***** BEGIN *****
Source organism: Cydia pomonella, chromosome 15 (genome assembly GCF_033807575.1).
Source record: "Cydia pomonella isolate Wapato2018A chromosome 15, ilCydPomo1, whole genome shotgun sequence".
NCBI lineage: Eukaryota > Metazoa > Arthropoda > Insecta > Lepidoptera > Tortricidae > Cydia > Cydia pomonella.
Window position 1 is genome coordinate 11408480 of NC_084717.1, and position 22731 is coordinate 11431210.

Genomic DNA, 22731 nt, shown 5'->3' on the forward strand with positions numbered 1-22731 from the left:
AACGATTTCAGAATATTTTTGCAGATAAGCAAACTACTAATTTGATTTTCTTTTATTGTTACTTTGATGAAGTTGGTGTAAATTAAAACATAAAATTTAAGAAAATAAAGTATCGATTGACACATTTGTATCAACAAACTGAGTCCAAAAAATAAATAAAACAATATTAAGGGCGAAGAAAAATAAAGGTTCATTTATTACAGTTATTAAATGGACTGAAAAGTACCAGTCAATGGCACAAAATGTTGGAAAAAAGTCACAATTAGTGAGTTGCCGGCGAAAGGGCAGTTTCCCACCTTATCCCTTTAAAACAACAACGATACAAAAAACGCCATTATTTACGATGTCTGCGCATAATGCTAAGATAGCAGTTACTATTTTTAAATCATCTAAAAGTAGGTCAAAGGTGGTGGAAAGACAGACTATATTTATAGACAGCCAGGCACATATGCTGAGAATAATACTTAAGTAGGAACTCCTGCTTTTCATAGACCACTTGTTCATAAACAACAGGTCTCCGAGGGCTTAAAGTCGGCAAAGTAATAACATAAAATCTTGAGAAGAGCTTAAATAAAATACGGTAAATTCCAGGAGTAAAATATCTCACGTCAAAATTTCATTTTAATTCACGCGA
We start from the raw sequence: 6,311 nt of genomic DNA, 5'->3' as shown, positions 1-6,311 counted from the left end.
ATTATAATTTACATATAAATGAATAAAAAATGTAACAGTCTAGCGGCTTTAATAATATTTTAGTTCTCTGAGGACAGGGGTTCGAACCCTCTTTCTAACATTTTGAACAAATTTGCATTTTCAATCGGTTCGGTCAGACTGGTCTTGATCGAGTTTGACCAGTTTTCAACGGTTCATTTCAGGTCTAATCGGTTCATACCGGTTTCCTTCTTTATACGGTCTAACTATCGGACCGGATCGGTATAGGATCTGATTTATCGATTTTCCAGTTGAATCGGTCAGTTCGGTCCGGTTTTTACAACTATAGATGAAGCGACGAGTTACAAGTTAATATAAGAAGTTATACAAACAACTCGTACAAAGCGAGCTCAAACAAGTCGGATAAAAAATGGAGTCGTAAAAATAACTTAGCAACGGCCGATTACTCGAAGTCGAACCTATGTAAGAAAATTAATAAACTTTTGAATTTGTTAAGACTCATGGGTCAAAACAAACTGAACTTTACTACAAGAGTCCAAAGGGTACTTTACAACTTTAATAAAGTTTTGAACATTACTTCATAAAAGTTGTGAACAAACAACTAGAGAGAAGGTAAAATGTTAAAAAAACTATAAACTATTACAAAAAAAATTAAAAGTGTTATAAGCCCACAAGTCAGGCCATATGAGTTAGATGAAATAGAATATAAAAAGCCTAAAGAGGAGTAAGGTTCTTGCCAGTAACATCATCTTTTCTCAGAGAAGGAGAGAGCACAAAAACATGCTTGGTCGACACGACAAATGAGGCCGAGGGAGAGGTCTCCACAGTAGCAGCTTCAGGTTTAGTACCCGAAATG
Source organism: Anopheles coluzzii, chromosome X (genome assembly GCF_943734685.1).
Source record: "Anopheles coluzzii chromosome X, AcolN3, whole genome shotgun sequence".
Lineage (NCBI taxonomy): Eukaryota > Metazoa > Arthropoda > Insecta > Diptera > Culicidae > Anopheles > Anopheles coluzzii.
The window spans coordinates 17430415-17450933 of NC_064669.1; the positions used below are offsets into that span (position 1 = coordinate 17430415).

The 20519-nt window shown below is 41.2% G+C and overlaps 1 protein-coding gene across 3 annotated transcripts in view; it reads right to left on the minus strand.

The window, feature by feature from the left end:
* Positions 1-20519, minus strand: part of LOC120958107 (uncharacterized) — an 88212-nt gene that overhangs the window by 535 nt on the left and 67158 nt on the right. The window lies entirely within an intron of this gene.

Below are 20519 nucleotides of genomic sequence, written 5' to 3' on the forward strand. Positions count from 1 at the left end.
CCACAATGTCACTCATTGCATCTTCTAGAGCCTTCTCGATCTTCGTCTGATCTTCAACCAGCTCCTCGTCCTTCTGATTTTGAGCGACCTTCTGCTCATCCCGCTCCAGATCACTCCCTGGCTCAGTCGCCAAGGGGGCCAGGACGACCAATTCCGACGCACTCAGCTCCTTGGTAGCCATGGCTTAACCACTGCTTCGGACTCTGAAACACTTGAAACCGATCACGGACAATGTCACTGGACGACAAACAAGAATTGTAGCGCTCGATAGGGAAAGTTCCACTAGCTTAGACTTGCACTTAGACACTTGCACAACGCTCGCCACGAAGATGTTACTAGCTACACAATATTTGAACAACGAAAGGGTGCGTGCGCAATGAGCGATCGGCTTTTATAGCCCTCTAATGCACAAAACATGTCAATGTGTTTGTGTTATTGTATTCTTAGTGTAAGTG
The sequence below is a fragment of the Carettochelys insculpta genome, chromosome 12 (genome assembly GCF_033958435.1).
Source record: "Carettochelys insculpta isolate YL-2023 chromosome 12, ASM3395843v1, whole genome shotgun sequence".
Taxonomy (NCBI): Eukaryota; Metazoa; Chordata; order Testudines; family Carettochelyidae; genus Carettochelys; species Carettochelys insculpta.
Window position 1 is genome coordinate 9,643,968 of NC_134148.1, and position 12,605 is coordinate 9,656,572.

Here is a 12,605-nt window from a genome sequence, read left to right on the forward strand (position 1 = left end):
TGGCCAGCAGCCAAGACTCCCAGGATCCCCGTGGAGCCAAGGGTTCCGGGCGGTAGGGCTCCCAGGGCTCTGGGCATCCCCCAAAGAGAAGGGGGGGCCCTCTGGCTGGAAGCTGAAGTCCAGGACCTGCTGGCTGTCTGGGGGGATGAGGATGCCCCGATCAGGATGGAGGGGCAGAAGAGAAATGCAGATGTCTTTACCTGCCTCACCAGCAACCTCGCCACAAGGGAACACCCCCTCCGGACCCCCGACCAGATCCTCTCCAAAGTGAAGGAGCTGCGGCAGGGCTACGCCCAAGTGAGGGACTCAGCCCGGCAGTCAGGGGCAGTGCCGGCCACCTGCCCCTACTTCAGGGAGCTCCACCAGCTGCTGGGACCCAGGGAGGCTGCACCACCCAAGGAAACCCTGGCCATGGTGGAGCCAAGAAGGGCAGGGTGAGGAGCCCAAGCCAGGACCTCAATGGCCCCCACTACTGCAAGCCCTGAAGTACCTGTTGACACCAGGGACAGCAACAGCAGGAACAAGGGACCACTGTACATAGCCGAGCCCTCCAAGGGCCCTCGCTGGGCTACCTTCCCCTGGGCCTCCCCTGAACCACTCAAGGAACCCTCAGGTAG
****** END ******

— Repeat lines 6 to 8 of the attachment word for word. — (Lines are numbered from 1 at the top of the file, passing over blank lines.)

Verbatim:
AACGATTTCAGAATATTTTTGCAGATAAGCAAACTACTAATTTGATTTTCTTTTATTGTTACTTTGATGAAGTTGGTGTAAATTAAAACATAAAATTTAAGAAAATAAAGTATCGATTGACACATTTGTATCAACAAACTGAGTCCAAAAAATAAATAAAACAATATTAAGGGCGAAGAAAAATAAAGGTTCATTTATTACAGTTATTAAATGGACTGAAAAGTACCAGTCAATGGCACAAAATGTTGGAAAAAAGTCACAATTAGTGAGTTGCCGGCGAAAGGGCAGTTTCCCACCTTATCCCTTTAAAACAACAACGATACAAAAAACGCCATTATTTACGATGTCTGCGCATAATGCTAAGATAGCAGTTACTATTTTTAAATCATCTAAAAGTAGGTCAAAGGTGGTGGAAAGACAGACTATATTTATAGACAGCCAGGCACATATGCTGAGAATAATACTTAAGTAGGAACTCCTGCTTTTCATAGACCACTTGTTCATAAACAACAGGTCTCCGAGGGCTTAAAGTCGGCAAAGTAATAACATAAAATCTTGAGAAGAGCTTAAATAAAATACGGTAAATTCCAGGAGTAAAATATCTCACGTCAAAATTTCATTTTAATTCACGCGA
We start from the raw sequence: 6,311 nt of genomic DNA, 5'->3' as shown, positions 1-6,311 counted from the left end.
ATTATAATTTACATATAAATGAATAAAAAATGTAACAGTCTAGCGGCTTTAATAATATTTTAGTTCTCTGAGGACAGGGGTTCGAACCCTCTTTCTAACATTTTGAACAAATTTGCATTTTCAATCGGTTCGGTCAGACTGGTCTTGATCGAGTTTGACCAGTTTTCAACGGTTCATTTCAGGTCTAATCGGTTCATACCGGTTTCCTTCTTTATACGGTCTAACTATCGGACCGGATCGGTATAGGATCTGATTTATCGATTTTCCAGTTGAATCGGTCAGTTCGGTCCGGTTTTTACAACTATAGATGAAGCGACGAGTTACAAGTTAATATAAGAAGTTATACAAACAACTCGTACAAAGCGAGCTCAAACAAGTCGGATAAAAAATGGAGTCGTAAAAATAACTTAGCAACGGCCGATTACTCGAAGTCGAACCTATGTAAGAAAATTAATAAACTTTTGAATTTGTTAAGACTCATGGGTCAAAACAAACTGAACTTTACTACAAGAGTCCAAAGGGTACTTTACAACTTTAATAAAGTTTTGAACATTACTTCATAAAAGTTGTGAACAAACAACTAGAGAGAAGGTAAAATGTTAAAAAAACTATAAACTATTACAAAAAAAATTAAAAGTGTTATAAGCCCACAAGTCAGGCCATATGAGTTAGATGAAATAGAATATAAAAAGCCTAAAGAGGAGTAAGGTTCTTGCCAGTAACATCATCTTTTCTCAGAGAAGGAGAGAGCACAAAAACATGCTTGGTCGACACGACAAATGAGGCCGAGGGAGAGGTCTCCACAGTAGCAGCTTCAGGTTTAGTACCCGAAATG